A meta-analysis published in The Lancet looked at the role of SERMs (Selective Estrogen Receptor Modulators) and found that they do indeed play a role in reducing incidence of breast cancer recurrence for as many as ten years after initial diagnosis and treatment, with the greatest benefit in the first five years.
SERMs are drugs like tamoxifen that act on estrogen receptors. Estrogen receptors are proteins inside cells that are activated by estrogen and can then move to the cell nucleus and bind to the DNA. This can cause creation of tumors. I do not have the figures at hand, but I believe that around two-thirds of breast cancers are estrogen positive; that is, associated with over-expression of estrogen.
Different SERMs affect estrogen receptors in different ways, but essentially they either cause or block cell activity in different kinds of tissue (that’s the “selective” bit). The following table is from Wikipedia, where interested people can find relatively non-technical articles about some of these subjects. (Just please remember that I did say “relatively”.)
|clomifene||used in anovulation||antagonist at hypothalamus|
|femarelle||managing menopause symptoms, osteoporosis||agonist at brain and bone|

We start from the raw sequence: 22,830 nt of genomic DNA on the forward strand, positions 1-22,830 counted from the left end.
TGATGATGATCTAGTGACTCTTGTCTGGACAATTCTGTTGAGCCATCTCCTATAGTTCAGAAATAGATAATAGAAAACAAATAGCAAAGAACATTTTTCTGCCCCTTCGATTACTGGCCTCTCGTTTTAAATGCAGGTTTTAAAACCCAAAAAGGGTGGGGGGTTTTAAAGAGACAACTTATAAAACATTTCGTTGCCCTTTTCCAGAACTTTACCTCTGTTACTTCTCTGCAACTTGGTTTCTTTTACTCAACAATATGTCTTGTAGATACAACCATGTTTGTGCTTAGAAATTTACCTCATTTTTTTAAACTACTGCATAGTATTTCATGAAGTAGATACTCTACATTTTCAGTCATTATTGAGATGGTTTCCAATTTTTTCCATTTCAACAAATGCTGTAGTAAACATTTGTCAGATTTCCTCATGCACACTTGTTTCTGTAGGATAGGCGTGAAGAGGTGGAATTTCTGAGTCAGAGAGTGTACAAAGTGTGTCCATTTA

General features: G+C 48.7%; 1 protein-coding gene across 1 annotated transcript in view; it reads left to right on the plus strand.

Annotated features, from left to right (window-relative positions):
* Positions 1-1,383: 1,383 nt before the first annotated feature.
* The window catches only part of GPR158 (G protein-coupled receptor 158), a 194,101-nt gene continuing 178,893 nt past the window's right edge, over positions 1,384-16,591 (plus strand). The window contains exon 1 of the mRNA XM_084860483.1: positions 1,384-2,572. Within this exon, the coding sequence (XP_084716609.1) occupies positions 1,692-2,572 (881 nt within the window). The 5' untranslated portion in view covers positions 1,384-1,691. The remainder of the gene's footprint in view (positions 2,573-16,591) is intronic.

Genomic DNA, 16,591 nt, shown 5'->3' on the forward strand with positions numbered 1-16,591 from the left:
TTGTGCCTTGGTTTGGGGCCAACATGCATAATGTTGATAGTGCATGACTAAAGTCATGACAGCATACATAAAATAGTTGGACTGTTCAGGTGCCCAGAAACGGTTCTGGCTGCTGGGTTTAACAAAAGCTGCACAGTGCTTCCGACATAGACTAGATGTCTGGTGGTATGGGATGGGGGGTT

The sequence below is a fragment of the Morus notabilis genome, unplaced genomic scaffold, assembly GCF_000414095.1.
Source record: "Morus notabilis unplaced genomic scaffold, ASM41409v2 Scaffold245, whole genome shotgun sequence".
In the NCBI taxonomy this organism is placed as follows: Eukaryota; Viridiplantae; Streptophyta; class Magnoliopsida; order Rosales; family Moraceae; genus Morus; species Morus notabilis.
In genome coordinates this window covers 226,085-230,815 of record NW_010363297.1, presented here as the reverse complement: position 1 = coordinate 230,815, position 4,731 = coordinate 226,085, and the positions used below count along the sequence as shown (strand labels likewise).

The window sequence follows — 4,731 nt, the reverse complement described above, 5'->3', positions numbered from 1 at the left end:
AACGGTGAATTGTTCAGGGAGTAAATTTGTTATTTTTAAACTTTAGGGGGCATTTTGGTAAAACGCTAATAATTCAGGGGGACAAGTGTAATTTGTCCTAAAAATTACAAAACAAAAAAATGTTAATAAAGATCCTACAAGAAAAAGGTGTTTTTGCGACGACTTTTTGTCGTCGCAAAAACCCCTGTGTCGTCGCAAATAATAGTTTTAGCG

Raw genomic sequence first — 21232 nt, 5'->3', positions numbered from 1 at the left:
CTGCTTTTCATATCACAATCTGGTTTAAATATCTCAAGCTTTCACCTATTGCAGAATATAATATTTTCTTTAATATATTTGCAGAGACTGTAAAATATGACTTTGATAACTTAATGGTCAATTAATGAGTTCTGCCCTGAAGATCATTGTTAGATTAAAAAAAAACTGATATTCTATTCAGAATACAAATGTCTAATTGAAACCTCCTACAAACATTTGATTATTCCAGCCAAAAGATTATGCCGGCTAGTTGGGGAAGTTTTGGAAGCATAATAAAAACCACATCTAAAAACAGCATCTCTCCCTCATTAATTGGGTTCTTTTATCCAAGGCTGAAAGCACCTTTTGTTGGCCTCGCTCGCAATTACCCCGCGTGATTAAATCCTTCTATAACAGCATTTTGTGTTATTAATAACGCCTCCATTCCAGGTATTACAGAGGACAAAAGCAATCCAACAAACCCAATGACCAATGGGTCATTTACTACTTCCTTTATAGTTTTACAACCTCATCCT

|ormeloxifene||contraception||agonist at bone; antagonist at breast and uterus|
|raloxifene||osteoporosis, breast cancer||agonist at bone; antagonist at breast and uterus|
|tamoxifen||breast cancer||agonist at bone and uterus, antagonist at breast|
|lasofoxifene||osteoporosis, breast cancer, vaginal atrophy||agonist at the bone, antagonist at breast and uterus|
The article, “Selective oestrogen receptor modulators in prevention of breast cancer: an updated meta-analysis of individual participant data” by Cuzick et al., is available at The Lancet as an early online publication dated today, 30 April 2013. (Free registration is required to view the article in full; a summary can be seen without registration.) It looked at four SERMs: tamoxifen, raloxifene, arzoxifene, and lasofoxifene in various studies.
A less technical description of the study is available online at MedPageToday in “SERMs Still Have Value for Breast Ca Prevention” by Charles Bankhead, who writes:
In spite of the demonstrated efficacy, SERMS continue to be ignored by patients and primary care physicians alike, “mainly because of concern about toxic effects and perceived unfavorable balance between benefits and harms,” the authors noted.
“Unfortunately, at the present time, none of these drugs are being actively marketed for breast cancer prevention,” they said. “Our longer-term assessment shows that the benefit-harm balance is now more favorable than that calculated for short-term follow-up, and, in view of this new evidence, assessment of these drugs, especially lasofoxifene, should be continued.”
As with any medical treatment–and perhaps even more so with cancer treatments–possible adverse effects must be weighed against potential benefits. I am a relatively savvy patient, but like everyone else I am dependent on my oncologist to interpret these and other findings in terms of my own history and current state of disease. Nevertheless, the results seem encouraging–if only as research that can help lead to treatment that will reduce the incidence of breast cancer recurrence.